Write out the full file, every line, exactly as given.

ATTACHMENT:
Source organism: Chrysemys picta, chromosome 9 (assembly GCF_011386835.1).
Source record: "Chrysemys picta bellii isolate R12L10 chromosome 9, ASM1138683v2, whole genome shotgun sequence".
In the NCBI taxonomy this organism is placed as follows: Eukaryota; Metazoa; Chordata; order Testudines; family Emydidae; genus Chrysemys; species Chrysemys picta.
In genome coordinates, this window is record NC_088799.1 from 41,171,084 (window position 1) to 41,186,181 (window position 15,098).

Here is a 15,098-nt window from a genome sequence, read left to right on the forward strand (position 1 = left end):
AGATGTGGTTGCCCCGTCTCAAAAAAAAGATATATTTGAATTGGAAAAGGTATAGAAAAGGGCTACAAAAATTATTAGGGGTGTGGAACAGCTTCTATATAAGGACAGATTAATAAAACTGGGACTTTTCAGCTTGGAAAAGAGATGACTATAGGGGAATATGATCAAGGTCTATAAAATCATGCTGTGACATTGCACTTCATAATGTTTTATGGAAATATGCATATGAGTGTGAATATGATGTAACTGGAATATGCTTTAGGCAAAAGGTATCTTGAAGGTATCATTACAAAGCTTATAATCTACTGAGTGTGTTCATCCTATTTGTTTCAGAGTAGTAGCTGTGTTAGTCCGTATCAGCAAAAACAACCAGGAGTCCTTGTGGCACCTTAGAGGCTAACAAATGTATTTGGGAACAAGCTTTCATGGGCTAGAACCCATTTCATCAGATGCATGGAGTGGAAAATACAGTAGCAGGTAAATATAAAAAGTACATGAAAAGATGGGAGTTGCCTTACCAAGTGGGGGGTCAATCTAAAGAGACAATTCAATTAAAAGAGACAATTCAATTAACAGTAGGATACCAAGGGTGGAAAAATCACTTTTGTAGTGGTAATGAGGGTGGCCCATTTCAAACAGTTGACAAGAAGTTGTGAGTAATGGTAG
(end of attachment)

Source organism: Chrysemys picta, chromosome 9 (assembly GCF_011386835.1).
Source record: "Chrysemys picta bellii isolate R12L10 chromosome 9, ASM1138683v2, whole genome shotgun sequence".
In the NCBI taxonomy this organism is placed as follows: Eukaryota; Metazoa; Chordata; order Testudines; family Emydidae; genus Chrysemys; species Chrysemys picta.
In genome coordinates, this window is record NC_088799.1 from 41,171,084 (window position 1) to 41,186,181 (window position 15,098).

Here is a 15,098-nt window from a genome sequence, read left to right on the forward strand (position 1 = left end):
AGATGTGGTTGCCCCGTCTCAAAAAAAAGATATATTTGAATTGGAAAAGGTATAGAAAAGGGCTACAAAAATTATTAGGGGTGTGGAACAGCTTCTATATAAGGACAGATTAATAAAACTGGGACTTTTCAGCTTGGAAAAGAGATGACTATAGGGGAATATGATCAAGGTCTATAAAATCATGCTGTGACATTGCACTTCATAATGTTTTATGGAAATATGCATATGAGTGTGAATATGATGTAACTGGAATATGCTTTAGGCAAAAGGTATCTTGAAGGTATCATTACAAAGCTTATAATCTACTGAGTGTGTTCATCCTATTTGTTTCAGAGTAGTAGCTGTGTTAGTCCGTATCAGCAAAAACAACCAGGAGTCCTTGTGGCACCTTAGAGGCTAACAAATGTATTTGGGAACAAGCTTTCATGGGCTAGAACCCATTTCATCAGATGCATGGAGTGGAAAATACAGTAGCAGGTAAATATAAAAAGTACATGAAAAGATGGGAGTTGCCTTACCAAGTGGGGGGTCAATCTAAAGAGACAATTCAATTAAAAGAGACAATTCAATTAACAGTAGGATACCAAGGGTGGAAAAATCACTTTTGTAGTGGTAATGAGGGTGGCCCATTTCAAACAGTTGACAAGAAGTTGTGAGTAATGGTAG